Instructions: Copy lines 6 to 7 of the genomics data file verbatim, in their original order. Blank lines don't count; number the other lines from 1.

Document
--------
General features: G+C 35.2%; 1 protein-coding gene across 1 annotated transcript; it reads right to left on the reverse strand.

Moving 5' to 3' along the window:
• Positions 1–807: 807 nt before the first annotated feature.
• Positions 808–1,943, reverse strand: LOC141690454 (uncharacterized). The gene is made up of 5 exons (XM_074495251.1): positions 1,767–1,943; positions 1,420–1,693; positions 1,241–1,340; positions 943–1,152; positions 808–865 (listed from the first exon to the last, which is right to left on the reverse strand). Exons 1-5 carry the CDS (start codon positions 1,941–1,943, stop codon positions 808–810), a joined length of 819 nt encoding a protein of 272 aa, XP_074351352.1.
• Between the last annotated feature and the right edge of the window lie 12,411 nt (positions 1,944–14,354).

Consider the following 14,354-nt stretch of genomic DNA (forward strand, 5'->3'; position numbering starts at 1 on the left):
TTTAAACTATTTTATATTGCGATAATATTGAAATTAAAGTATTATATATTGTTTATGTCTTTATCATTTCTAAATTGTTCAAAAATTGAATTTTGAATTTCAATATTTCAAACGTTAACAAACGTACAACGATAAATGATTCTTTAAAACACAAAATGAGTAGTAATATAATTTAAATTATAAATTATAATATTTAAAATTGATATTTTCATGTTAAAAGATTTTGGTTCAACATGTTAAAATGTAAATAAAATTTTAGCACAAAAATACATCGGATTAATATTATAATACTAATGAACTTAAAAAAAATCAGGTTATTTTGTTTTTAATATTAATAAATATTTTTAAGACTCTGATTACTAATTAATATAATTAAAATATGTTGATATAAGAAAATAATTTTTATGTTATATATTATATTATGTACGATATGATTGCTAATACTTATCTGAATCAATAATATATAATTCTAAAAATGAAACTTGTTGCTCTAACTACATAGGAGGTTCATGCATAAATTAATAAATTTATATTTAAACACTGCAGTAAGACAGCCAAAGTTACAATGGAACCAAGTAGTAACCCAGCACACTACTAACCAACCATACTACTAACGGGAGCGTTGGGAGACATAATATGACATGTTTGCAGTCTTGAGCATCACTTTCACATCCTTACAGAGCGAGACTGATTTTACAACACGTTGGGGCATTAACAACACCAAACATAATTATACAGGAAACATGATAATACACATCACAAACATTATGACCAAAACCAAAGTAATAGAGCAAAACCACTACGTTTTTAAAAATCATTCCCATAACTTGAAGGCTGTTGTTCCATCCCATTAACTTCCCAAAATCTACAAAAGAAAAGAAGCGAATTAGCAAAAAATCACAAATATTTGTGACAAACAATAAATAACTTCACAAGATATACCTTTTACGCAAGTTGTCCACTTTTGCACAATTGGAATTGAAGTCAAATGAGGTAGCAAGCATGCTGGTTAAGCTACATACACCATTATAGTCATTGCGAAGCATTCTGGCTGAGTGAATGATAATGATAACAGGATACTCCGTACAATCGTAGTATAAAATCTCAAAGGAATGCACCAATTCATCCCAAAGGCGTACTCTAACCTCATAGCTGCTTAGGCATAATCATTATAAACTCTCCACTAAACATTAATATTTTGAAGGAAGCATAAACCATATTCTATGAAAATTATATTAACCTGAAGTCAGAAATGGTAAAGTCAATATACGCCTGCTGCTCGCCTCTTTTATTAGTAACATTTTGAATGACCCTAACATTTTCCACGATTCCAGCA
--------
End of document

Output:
Consider the following 14,354-nt stretch of genomic DNA (forward strand, 5'->3'; position numbering starts at 1 on the left):
TTTAAACTATTTTATATTGCGATAATATTGAAATTAAAGTATTATATATTGTTTATGTCTTTATCATTTCTAAATTGTTCAAAAATTGAATTTTGAATTTCAATATTTCAAACGTTAACAAACGTACAACGATAAATGATTCTTTAAAACACAAAATGAGTAGTAATATAATTTAAATTATAAATTATAATATTTAAAATTGATATTTTCATGTTAAAAGATTTTGGTTCAACATGTTAAAATGTAAATAAAATTTTAGCACAAAAATACATCGGATTAATATTATAATACTAATGAACTTAAAAAAAATCAGGTTATTTTGTTTTTAATATTAATAAATATTTTTAAGACTCTGATTACTAATTAATATAATTAAAATATGTTGATATAAGAAAATAATTTTTATGTTATATATTATATTATGTACGATATGATTGCTAATACTTATCTGAATCAATAATATATAATTCTAAAAATGAAACTTGTTGCTCTAACTACATAGGAGGTTCATGCATAAATTAATAAATTTATATTTAAACACTGCAGTAAGACAGCCAAAGTTACAATGGAACCAAGTAGTAACCCAGCACACTACTAACCAACCATACTACTAACGGGAGCGTTGGGAGACATAATATGACATGTTTGCAGTCTTGAGCATCACTTTCACATCCTTACAGAGCGAGACTGATTTTACAACACGTTGGGGCATTAACAACACCAAACATAATTATACAGGAAACATGATAATACACATCACAAACATTATGACCAAAACCAAAGTAATAGAGCAAAACCACTACGTTTTTAAAAATCATTCCCATAACTTGAAGGCTGTTGTTCCATCCCATTAACTTCCCAAAATCTACAAAAGAAAAGAAGCGAATTAGCAAAAAATCACAAATATTTGTGACAAACAATAAATAACTTCACAAGATATACCTTTTACGCAAGTTGTCCACTTTTGCACAATTGGAATTGAAGTCAAATGAGGTAGCAAGCATGCTGGTTAAGCTACATACACCATTATAGTCATTGCGAAGCATTCTGGCTGAGTGAATGATAATGATAACAGGATACTCCGTACAATCGTAGTATAAAATCTCAAAGGAATGCACCAATTCATCCCAAAGGCGTACTCTAACCTCATAGCTGCTTAGGCATAATCATTATAAACTCTCCACTAAACATTAATATTTTGAAGGAAGCATAAACCATATTCTATGAAAATTATATTAACCTGAAGTCAGAAATGGTAAAGTCAATATACGCCTGCTGCTCGCCTCTTTTATTAGTAACATTTTGAATGACCCTAACATTTTCCACGATTCCAGCA